Chilean loquats available till Christmas

“Due to bad weather earlier this year, the Chilean loquat season has been delayed. Normally we run a season from September till the end of November. This year production started three weeks late. Instead of having the loquats available till around Thanksgiving, we can offer this specialty fruit up until Christmas time.” Gabriela Carvajal from Summerland Export in Chile reports. Summerland is an exporter and distributor of a wide variety of fruits.

The market for the Chilean loquats, also known as Níspero, is mainly the Eastern West coast of the US, like Los Angeles and New York. Sometimes it occurs that we export to Italy, Spain and France, continues Gabriela. “However, since it’s not densely planted, we refer to small quantities of loquats compared to for example blueberries. Spain and Italy have their own production of loquats, but they have the opposite season from the South American production. In total Chile has up to 35,000 kilo of production, of which approximately 70% is exported by Summerland.”

Gabriela explains that loquat is a niche product and more a specialty fruit. “Chile doesn’t have many fields and it’s a delicate fruit with tender skin. Moreover, the harvesting and handling is difficult and labour intensive. All export goes through airfreight, which adds high logistic costs. The result is an expensive fruit. This might also be the reason the demand hasn’t increased much over the years. If we could find a way to make airfreight cheaper, the products will consequently become more affordable. Till then it’s an addition to the choice people have in the assortment of exotic fruits. Something special, that not many people know.”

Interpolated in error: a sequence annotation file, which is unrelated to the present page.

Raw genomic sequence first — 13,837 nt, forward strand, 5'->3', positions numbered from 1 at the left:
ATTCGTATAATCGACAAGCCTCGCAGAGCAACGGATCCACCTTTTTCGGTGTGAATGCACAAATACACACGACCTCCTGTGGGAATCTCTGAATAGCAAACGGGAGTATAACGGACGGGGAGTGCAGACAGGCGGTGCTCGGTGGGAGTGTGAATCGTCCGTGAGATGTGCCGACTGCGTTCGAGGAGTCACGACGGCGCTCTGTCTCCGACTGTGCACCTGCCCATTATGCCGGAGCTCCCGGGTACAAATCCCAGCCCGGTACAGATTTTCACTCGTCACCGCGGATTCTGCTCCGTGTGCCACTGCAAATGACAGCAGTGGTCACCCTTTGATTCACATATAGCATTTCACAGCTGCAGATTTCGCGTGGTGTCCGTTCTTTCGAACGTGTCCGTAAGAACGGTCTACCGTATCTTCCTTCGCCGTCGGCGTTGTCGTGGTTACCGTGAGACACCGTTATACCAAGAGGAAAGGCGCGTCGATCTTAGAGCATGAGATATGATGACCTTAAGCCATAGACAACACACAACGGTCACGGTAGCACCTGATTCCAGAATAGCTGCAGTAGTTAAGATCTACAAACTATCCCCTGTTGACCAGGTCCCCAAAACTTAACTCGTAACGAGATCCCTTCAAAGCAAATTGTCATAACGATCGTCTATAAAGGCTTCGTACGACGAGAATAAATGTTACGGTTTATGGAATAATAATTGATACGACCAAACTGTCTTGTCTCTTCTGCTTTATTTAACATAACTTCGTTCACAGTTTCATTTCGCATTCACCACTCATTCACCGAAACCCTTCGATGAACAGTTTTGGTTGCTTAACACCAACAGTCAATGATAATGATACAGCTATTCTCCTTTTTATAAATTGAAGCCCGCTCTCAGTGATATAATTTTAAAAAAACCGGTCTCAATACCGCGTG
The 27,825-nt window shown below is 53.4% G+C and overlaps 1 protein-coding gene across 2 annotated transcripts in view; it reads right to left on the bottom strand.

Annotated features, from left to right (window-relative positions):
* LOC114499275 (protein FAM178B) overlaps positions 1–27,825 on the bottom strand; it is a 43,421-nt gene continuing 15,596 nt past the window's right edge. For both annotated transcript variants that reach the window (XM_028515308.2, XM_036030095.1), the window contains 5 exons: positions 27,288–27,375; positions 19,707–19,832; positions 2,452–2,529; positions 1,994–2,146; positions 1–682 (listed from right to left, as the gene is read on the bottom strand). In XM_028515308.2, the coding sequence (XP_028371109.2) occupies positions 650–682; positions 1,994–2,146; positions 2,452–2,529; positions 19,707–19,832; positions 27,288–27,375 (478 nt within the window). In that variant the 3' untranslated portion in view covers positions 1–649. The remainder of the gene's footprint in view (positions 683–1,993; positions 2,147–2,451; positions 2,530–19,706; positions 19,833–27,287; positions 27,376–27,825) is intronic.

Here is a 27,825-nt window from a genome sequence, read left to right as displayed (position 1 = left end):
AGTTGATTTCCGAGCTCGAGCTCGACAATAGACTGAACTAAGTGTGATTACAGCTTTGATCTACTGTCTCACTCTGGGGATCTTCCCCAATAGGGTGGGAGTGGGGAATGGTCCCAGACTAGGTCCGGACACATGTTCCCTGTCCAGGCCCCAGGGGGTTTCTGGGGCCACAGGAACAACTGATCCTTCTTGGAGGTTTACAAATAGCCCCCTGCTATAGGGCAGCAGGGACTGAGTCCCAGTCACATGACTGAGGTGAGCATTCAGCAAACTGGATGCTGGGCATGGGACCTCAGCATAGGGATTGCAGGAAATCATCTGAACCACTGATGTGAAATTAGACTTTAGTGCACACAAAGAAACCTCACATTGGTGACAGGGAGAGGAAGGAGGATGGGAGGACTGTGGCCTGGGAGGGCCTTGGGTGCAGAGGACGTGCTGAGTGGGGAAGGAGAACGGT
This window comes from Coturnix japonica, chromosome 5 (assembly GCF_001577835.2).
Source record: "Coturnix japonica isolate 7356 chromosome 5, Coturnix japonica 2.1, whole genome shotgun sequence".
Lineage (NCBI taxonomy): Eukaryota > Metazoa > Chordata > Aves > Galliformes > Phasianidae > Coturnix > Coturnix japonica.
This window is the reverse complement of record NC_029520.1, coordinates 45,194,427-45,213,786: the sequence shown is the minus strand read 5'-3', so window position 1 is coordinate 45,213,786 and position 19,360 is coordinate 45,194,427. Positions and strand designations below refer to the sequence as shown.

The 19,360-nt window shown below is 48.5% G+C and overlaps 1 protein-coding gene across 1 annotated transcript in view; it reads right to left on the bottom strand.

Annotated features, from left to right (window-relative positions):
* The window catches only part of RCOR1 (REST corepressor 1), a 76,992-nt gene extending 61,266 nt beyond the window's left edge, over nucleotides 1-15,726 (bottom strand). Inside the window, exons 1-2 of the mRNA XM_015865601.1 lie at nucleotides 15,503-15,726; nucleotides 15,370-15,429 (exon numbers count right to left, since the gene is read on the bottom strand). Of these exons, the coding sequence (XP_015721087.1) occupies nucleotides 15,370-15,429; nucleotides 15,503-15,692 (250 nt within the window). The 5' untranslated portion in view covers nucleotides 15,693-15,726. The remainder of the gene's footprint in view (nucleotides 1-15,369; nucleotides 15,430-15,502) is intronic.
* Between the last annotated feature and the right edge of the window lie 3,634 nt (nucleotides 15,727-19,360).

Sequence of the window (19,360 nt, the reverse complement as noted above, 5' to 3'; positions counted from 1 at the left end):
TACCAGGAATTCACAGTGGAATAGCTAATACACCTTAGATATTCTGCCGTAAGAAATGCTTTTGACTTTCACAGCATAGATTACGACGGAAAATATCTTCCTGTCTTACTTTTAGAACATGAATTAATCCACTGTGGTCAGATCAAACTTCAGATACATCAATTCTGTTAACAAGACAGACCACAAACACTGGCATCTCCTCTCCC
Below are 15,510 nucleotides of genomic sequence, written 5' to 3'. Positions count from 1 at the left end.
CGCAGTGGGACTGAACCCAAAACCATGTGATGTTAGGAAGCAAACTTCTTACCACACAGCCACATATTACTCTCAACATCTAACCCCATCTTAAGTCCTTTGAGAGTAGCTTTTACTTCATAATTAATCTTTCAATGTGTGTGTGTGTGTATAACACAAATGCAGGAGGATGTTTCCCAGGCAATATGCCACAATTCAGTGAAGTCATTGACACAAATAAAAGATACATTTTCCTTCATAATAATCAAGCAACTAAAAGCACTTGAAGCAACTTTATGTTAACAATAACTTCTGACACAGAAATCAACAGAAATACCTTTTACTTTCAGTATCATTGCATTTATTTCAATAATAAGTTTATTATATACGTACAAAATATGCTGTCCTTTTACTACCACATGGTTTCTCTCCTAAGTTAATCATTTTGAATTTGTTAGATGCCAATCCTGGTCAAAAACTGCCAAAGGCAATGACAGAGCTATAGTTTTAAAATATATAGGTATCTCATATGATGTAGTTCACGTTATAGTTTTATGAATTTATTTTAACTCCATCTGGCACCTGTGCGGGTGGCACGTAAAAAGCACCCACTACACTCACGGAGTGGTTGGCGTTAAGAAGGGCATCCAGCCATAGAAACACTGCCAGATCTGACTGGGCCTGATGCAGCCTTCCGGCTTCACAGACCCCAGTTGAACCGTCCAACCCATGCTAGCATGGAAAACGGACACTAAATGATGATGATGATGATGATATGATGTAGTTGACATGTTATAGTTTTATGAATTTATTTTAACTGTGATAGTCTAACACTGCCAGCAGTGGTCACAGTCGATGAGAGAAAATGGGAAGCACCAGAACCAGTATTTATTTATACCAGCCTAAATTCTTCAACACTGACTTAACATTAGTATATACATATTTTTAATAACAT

Summerland notices a peak in the season during the months of October and November. “It’s most of the time till thanksgiving and after that we try to get as close as possible to Christmas time. However, this year the situation is different and we will ship till week 51/52 (on request). This period suits well with the product. At this time of the year people are willing to spend more money on food, as well as on fruits.”

A disadvantage of the tenderness of the fruit is that weather effects the product easily. Gabriela gives an example: “The el niño brought along unstable weather conditions with fluctuating temperatures. This effects the maturity of the fruits and it slowed down the whole process. The same goes for cherries and blueberries, resulting in a delay in this year’s season. Moreover, the bad weather Chile had to deal with in September and October harmed the loquats as well. Marks and scars are visible. The fruit doesn’t meet the standards for export anymore, so lots of fruit goes to the domestic market.”

For more information: 
Gabriela Carvajal
Summerland Exports
Avda. San Francisco de Asís 150, Oficina 717 Vitacura, Santiago, Chile
T: +56 2 955 6836 

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